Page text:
“They couldn’t have picked a better guy,” said Annette Arnesen, an administrative clerk who has worked with Gardea at the SFS Department of Fire-Rescue for about three and a half years. “He’s down to earth and has a heart of gold. He has a helping hand for everyone.”
“I’m just having fun,” Chris Gardea said. “I’m getting to help young people realize their dreams.”

Tim Traeger is former editor of the Whittier Daily News. Call him at 626-646-7352 or e-mail him at

Coalition launches in support of Washington Boulevard alignment for the Eastside Gold Line extention

Local cities, businesses, residents form to actively lobby Metro

By Chris Modrzejewski


WHITTIER — The cities of Whittier, Pico Rivera, Commerce, Santa Fe Springs, along with major employers and community leaders announced Wednesday, Dec. 4, 2013 that they have joined to form the Washington Boulevard Light Rail Transit Coalition to advocate to the Los Angeles County Metropolitan Transit Authority (LACMTA) in support of the Washington Boulevard alignment to the Eastside Gold Line extension.

The LACMTA is expected to release a Draft Environmental Impact Report (EIR) early next year, and vote on a preferred route later in 2014. The Draft EIR will study two potential routes for Phase 2 extension of the Eastside Gold Line.

“The Washington Boulevard alignment has the highest projected ridership among all the alternatives being studied, extends light rail the farthest east into the county where more people live and work, and is expected to cost less per mile than the alternative,” said LACMTA chair and City of Lakewood Council Member Diane DuBois.

“In every measurement, the Washington Boulevard alignment appears to be the superior choice.”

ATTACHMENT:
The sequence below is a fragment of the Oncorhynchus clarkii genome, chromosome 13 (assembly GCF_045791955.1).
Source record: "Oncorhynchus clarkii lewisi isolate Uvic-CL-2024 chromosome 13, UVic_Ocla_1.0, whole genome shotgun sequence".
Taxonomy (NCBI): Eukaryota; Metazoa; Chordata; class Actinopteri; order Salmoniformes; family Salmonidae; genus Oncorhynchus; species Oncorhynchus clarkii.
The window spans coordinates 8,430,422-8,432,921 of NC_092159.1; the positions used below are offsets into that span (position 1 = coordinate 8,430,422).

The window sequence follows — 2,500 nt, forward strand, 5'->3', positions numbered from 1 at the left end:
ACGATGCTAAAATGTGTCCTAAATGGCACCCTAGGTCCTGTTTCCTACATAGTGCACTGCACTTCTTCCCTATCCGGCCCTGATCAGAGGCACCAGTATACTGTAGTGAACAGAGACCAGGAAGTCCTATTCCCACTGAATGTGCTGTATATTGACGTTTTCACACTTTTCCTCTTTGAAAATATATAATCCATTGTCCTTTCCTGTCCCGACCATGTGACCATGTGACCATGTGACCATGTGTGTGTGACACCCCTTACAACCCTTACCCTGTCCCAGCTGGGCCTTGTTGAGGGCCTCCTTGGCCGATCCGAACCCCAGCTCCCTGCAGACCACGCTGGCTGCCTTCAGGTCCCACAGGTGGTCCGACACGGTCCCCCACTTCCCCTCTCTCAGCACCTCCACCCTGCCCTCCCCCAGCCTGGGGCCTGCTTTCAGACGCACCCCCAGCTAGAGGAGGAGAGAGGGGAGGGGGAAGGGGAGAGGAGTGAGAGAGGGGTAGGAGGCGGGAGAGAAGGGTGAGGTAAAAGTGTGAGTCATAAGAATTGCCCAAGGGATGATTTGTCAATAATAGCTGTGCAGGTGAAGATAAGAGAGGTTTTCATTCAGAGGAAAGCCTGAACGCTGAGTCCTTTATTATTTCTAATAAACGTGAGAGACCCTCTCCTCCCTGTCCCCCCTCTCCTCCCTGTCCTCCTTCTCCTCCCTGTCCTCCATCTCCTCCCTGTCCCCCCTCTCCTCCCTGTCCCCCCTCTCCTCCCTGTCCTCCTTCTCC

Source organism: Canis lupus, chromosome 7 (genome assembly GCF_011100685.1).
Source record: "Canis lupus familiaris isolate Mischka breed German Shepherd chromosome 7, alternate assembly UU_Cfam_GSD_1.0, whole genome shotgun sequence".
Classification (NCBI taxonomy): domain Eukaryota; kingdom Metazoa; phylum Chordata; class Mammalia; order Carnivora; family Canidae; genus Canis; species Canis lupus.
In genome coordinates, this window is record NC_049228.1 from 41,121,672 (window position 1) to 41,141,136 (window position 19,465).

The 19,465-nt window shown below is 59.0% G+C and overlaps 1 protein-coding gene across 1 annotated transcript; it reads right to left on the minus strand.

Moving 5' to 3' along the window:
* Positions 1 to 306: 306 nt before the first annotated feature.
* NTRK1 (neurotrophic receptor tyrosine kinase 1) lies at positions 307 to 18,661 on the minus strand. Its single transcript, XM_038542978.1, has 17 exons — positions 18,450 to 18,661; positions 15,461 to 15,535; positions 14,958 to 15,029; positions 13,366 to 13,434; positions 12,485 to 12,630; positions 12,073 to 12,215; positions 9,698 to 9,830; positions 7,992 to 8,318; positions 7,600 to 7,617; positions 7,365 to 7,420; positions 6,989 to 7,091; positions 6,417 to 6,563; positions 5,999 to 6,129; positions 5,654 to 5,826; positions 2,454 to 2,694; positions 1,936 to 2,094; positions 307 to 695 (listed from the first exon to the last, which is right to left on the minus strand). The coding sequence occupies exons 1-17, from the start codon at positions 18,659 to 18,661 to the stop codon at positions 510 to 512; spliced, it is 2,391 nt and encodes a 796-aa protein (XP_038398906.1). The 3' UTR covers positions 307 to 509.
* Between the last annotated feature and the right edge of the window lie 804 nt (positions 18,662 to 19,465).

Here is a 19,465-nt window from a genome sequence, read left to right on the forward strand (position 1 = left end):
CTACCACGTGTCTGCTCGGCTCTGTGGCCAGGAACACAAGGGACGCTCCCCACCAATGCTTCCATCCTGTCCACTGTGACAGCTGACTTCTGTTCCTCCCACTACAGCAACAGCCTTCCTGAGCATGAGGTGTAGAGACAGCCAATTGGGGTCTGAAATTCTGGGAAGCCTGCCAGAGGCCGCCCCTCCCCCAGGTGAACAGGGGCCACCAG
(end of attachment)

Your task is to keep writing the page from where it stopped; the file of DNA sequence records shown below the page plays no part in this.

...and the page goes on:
“What the eastside needs is public transportation that can take people from where they live to where they work; to connect residents to jobs,” said Pico Rivera Mayor Gustavo Camacho. “Because this alignment is envisioned to run right through the heart of the county’s industrial center, along Washington Boulevard, we see this route as the best way to shorten the distance from people’s doorsteps to the front door of their work.”

Whittier Mayor Bob Henderson hailed the proposed Washington Boulevard alignment as “the right route for light rail in East Los Angeles.” Henderson said. “By extending the Gold Line farther into East Los Angeles, workers will have convenient and affordable access to one of the most jobs-rich regions of the county.”

The Washington Boulevard alignment being studied would extend the Gold Line Eastside extension from its current terminus at the Atlantic Station east to Garfield, south to the city of Commerce, and east along Washington Boulevard through the cities of Montebello, Pico Rivera, Santa Fe Springs, and terminating in the city of Whittier. The line is to run mostly at-grade, with elevated portions being evaluated at some major street crossings.